Therefore, to draw a diagram that correctly expresses “where we are” compared to “where we think we are,” we have to superimpose E1 and E2, as I did it originally. We can’t express the time differential, because there is no time differential between “now” and “now.” “Where we think we are” and “where we are” are both in the present: just look at the verbs. “Are” and “are.” Or, to use the other comparison, “where we see the light” and “where we expect to see the light” are also both now. The angle is bent compared to our expectation of it. It is bent compared to where we predicted the light would be, based on non-GR equations or non-expansion equations. Without expansion, no one would ever predict we would have a time or distance separation, so the position of E1 can’t enter the equations. Only the radius of E1 can enter the equations.

Therefore, my reader has not found Einstein’s angle. He has not found the angle we measure when we measure an angle on a photoplate and compare it to a starchart. I found that angle by my simple method of superimposing the two Earths, and now I hope you are better able to see why.

I have one other problem with my reader’s analysis here, and that is that he says that “space must also be expanding.” I cannot agree with that. I agree that the AU will be getting larger during the 500 seconds that light is traveling from the Sun to the Earth, but this is not due to any expansion of space. It is caused by a mutual repulsion between the Sun and Earth, due to the foundational E/M field. As I have shown in a series of other papers—where I rework the foundations of E/M—all objects must be repulsing each other, from the quantum level to the macro-level. This repulsion explains charge at the quantum level, and explains orbital stability at the macro-level.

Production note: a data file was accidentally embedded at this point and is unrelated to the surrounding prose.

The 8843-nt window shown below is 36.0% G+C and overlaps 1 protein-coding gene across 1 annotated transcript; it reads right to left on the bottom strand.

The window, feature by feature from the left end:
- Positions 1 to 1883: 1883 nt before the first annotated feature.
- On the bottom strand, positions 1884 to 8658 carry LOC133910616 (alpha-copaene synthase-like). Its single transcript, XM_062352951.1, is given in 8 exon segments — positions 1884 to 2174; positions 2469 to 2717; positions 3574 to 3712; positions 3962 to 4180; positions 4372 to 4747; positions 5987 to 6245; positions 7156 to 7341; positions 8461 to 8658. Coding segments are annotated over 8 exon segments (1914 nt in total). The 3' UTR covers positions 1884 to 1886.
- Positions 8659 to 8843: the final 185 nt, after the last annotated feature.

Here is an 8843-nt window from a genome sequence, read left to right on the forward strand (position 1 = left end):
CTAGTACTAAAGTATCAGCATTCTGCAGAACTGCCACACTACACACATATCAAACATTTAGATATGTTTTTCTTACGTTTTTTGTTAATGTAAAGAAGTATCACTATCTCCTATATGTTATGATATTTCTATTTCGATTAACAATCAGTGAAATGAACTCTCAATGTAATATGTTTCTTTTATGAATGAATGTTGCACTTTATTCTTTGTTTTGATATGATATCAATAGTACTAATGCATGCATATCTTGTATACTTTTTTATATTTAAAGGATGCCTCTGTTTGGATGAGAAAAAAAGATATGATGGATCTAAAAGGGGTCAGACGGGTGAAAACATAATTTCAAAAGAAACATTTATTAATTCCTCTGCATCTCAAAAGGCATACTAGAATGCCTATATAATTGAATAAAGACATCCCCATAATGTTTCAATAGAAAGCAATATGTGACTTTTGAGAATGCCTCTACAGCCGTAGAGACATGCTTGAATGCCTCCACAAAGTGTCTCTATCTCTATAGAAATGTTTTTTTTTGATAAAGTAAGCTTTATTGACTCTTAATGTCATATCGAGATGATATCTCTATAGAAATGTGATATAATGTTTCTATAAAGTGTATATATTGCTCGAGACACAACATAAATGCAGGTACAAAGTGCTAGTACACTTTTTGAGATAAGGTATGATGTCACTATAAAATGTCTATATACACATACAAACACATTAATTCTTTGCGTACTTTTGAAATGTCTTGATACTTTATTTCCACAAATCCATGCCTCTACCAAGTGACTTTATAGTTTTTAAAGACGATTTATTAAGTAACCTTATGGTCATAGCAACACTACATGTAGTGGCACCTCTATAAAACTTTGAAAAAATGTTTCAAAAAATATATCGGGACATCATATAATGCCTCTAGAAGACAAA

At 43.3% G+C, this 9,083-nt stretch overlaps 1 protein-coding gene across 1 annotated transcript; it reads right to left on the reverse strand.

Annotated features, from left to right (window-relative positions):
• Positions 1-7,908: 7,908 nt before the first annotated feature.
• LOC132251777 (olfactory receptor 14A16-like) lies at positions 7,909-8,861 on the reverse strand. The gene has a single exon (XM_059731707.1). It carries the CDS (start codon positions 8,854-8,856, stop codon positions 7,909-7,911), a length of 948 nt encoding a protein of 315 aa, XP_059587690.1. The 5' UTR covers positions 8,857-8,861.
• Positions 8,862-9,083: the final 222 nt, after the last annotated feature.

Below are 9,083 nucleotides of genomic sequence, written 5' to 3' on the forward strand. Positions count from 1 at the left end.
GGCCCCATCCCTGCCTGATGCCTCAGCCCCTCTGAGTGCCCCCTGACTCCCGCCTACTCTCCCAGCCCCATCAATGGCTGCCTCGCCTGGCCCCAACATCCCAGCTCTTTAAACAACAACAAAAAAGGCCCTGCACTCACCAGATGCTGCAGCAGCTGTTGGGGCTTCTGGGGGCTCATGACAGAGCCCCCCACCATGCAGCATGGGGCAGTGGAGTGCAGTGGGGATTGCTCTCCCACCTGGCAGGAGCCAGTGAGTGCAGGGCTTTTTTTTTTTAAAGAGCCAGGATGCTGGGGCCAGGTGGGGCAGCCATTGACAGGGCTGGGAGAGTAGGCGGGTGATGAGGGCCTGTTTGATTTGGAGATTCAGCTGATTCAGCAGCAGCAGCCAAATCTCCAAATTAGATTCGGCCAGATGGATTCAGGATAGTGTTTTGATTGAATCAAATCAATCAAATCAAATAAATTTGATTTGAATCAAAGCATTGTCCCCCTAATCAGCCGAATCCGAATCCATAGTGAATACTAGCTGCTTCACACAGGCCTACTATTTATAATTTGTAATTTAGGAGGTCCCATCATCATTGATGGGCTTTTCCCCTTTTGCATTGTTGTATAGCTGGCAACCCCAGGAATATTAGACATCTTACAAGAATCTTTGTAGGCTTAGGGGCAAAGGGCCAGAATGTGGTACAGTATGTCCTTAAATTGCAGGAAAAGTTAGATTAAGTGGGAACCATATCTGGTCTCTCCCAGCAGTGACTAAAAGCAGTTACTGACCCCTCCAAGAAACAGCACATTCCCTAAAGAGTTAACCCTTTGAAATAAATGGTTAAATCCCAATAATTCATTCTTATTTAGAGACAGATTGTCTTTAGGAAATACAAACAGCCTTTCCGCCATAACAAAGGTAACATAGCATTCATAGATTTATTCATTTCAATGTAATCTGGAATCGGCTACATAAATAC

Nor will the light take longer to travel AU2 than AU1. Remember Einstein's Postulate 2: nothing has a velocity relative to light. If we let light take longer to travel AU2 than AU1, then the Earth has a velocity relative to light during that interval. The way we think of this using expansion is that light is material, and therefore takes part in the expansion just like all the other objects. We cannot let everything else expand absolutely but keep keep light and c stable. The speed of light c is only stable relative to everything else. Our measurement of c cannot change, just as our measurement of 1 AU cannot change: and this is simply because we cannot measure our own expansion. All velocity is relative, and so is all distance. Relative to us, neither the AU nor c change. Therefore, we can say they are stable. We will always measure c as c. But if we look at light in these expansion diagrams, we must let it expand, too. These are diagrams that show absolute changes over time, and in them the photon must expand as a physical particle, and the speed of light must also increase. In an absolute sense, light is accelerating just like everything else. This is how we explained inertia, remember. Even things we think are absolutely still are accelerating in all directions. You are accelerating in all directions, and so are the table and the chair and the dog. If even still things are accelerating, then of course light must be accelerating, too.